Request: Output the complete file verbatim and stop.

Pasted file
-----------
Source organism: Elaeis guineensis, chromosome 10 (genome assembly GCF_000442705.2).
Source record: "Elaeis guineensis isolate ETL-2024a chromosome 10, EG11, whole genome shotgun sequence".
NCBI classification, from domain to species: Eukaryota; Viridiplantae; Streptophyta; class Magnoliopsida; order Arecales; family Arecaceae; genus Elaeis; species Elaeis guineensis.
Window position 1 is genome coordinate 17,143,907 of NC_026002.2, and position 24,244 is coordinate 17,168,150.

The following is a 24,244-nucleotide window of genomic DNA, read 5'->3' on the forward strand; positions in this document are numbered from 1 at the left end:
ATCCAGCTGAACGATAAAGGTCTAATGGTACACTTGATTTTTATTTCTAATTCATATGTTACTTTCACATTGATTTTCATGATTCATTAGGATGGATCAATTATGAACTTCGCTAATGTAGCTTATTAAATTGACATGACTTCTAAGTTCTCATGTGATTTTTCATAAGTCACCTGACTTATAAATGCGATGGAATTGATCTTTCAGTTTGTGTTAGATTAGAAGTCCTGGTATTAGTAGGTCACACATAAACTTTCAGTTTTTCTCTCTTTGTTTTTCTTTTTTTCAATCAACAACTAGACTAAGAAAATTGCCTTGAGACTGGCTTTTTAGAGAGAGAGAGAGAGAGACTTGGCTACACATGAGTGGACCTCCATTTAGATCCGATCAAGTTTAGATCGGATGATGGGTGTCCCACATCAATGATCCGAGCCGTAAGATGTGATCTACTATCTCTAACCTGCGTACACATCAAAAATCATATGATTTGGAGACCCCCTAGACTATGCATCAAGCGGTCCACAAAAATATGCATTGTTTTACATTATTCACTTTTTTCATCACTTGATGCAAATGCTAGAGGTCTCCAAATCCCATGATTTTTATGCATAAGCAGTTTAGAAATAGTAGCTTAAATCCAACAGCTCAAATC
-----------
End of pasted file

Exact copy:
Source organism: Elaeis guineensis, chromosome 10 (genome assembly GCF_000442705.2).
Source record: "Elaeis guineensis isolate ETL-2024a chromosome 10, EG11, whole genome shotgun sequence".
NCBI classification, from domain to species: Eukaryota; Viridiplantae; Streptophyta; class Magnoliopsida; order Arecales; family Arecaceae; genus Elaeis; species Elaeis guineensis.
Window position 1 is genome coordinate 17,143,907 of NC_026002.2, and position 24,244 is coordinate 17,168,150.

The following is a 24,244-nucleotide window of genomic DNA, read 5'->3' on the forward strand; positions in this document are numbered from 1 at the left end:
ATCCAGCTGAACGATAAAGGTCTAATGGTACACTTGATTTTTATTTCTAATTCATATGTTACTTTCACATTGATTTTCATGATTCATTAGGATGGATCAATTATGAACTTCGCTAATGTAGCTTATTAAATTGACATGACTTCTAAGTTCTCATGTGATTTTTCATAAGTCACCTGACTTATAAATGCGATGGAATTGATCTTTCAGTTTGTGTTAGATTAGAAGTCCTGGTATTAGTAGGTCACACATAAACTTTCAGTTTTTCTCTCTTTGTTTTTCTTTTTTTCAATCAACAACTAGACTAAGAAAATTGCCTTGAGACTGGCTTTTTAGAGAGAGAGAGAGAGAGACTTGGCTACACATGAGTGGACCTCCATTTAGATCCGATCAAGTTTAGATCGGATGATGGGTGTCCCACATCAATGATCCGAGCCGTAAGATGTGATCTACTATCTCTAACCTGCGTACACATCAAAAATCATATGATTTGGAGACCCCCTAGACTATGCATCAAGCGGTCCACAAAAATATGCATTGTTTTACATTATTCACTTTTTTCATCACTTGATGCAAATGCTAGAGGTCTCCAAATCCCATGATTTTTATGCATAAGCAGTTTAGAAATAGTAGCTTAAATCCAACAGCTCAAATC